App Challenge: Customer journeys & wireframing
I’m excited to sit down and sketch out the initial customer journeys and wireframes for this project, as I am with every project I work on.
It’s time to get my thoughts down on paper and find out what ideas instinctively feel good, and what else I need to consider, and what needs to be ditched!
Knowing who I’m designing for, and keeping them as my focus, is key at every step of design and development process.
If I was working with a team it’d be at this point that I’d suggest we consider using a UX tool called Personas. These are fictional representations of clusters of target customers that exhibit common behaviours or attributes.
A Persona is a single fictional person that is created from clear patterns of behaviours in customer research.
Their behaviours & expectations can be drawn up into a useful profile that should be shared amongst the team that is designing and building the product.
This helps focus on the target customers, and increases the chance of making decisions quickly.
It’s important to note that Personas are not a replacement for actual conversations with customers, and should be updated as you discover more about your audience and customer base over time.
If you want to find out more about Personas, and communicating the design process with a larger team, or client, then I thoroughly recommend Dan Brown’s book Communicating Design.
Because I’m working on my own on this project, I'm going to skip Persona creation for now, as I have a clear vision in my head of my target customers; I wanted to mention them here for people who might not have come across them before.
There’s a story to every journey
Taking the list of basic functionality I worked out last week, and the clear vision of who my target customers are, I started with a basic sketch of the key steps of each of the primary customers journey through the application.
Thinking of a customer journey through my application as one of a set of stories rather than a group of pages or screens, really helps with turning initial ideas in to functional concepts.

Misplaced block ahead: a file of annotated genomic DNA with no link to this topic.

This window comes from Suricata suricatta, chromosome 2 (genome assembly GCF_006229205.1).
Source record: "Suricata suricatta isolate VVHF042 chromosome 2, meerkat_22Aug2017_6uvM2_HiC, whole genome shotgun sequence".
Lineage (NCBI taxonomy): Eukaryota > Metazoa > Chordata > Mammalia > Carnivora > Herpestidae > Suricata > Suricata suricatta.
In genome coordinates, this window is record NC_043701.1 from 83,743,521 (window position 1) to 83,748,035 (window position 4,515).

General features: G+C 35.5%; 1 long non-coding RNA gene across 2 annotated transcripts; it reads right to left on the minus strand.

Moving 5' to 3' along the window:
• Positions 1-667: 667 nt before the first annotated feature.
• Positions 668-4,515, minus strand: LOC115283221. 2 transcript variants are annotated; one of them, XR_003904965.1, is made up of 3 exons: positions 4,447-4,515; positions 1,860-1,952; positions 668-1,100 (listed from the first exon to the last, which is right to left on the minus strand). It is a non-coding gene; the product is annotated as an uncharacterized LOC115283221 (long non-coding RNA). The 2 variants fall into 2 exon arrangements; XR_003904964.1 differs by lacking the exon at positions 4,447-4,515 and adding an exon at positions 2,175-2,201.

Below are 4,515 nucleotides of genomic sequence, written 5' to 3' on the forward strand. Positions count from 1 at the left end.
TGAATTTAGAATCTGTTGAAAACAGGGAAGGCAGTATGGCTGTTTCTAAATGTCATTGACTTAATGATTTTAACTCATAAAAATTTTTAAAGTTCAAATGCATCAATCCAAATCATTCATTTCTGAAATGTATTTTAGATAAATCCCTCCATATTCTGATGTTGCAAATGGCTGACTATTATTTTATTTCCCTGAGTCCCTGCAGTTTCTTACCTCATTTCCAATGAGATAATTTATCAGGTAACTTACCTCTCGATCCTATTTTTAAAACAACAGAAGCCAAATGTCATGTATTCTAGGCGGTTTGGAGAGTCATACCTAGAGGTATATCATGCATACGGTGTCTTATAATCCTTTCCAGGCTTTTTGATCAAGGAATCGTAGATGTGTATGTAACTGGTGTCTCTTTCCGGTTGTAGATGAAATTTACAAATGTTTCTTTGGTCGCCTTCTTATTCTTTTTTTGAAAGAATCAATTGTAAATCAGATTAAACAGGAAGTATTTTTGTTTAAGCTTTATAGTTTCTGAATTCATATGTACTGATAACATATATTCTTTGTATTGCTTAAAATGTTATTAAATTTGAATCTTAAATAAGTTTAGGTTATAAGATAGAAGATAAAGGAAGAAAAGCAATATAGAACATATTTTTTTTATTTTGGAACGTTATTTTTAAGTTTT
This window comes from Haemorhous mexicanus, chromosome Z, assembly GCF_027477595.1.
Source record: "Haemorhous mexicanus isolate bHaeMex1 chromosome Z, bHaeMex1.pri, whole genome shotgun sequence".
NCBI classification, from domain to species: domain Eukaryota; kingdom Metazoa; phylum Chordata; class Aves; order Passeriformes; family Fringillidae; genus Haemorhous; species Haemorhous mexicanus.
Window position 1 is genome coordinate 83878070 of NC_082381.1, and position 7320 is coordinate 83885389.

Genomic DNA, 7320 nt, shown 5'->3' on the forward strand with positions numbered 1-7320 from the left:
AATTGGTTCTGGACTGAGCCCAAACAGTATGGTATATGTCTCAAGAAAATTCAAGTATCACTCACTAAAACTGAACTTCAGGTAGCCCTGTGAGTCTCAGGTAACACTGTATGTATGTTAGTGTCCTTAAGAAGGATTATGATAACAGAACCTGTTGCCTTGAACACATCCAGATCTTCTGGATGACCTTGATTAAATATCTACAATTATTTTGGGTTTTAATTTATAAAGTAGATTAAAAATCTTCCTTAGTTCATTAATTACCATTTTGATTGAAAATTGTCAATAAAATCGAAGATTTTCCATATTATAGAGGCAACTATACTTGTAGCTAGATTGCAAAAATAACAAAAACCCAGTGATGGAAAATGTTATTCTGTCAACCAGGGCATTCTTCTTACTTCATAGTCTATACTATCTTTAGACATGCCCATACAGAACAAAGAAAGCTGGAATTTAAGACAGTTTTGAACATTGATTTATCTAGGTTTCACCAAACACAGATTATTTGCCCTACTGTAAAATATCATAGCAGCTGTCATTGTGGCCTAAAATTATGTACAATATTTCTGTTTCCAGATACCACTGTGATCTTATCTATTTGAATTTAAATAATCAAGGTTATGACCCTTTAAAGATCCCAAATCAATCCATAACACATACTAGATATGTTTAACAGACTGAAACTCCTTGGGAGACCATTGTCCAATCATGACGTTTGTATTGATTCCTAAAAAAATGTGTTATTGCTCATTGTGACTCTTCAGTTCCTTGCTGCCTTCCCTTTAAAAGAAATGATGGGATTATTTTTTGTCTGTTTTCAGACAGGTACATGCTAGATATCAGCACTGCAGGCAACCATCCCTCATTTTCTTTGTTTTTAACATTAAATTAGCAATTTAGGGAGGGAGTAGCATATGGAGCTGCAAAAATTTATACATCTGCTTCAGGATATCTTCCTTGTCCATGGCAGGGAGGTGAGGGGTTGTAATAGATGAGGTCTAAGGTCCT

For example: my customer is setting up a gallery to enable their guests to share photos of their event. The story of them setting up the gallery, like every good story, has a beginning, a middle, and an end.
Knowing that my primary customer is busy, has a lot of decisions to make, and is looking for something super simple and quick to do, helps build a narrative that:
- keeps the number of clicks to a minimum,
- includes a certain amount of handholding, and
- communicates default settings,
to make it clear to the customer that they’re in safe hands.
Sometimes I’ll write these stories down before I sketch any further, and at other times, they’ll be mental notes I’ve made, so that when I’m reviewing my output I can compare it with my original thinking.
Once I had a handle on the core stories for each of my primary customers (remember, I have event organisers and their guests to think about), then I started designing the first set of wireframes.
Sketching wireframes, part one: Low Res
A wireframe, if you’ve not come across one before, is a visual outline of a page or screen in an app or website. They can be anywhere on a range of low resolution sketches through to detailed designs that are only missing colour and images to make them complete.
In a similar style to Nathan Barry (albeit with much harder to read handwriting), I like to sketch out very low resolution wireframes that take each part of the customers story, also listing out any questions that pop up as I’m going - that I can answer later, while planning the implementation of the designs.
This week I was able to sketch out all the major steps of the customer journeys, so I’m now focussing on bringing these thumbnails into Sketch (the app I use to design), and laying out the detailed wireframes.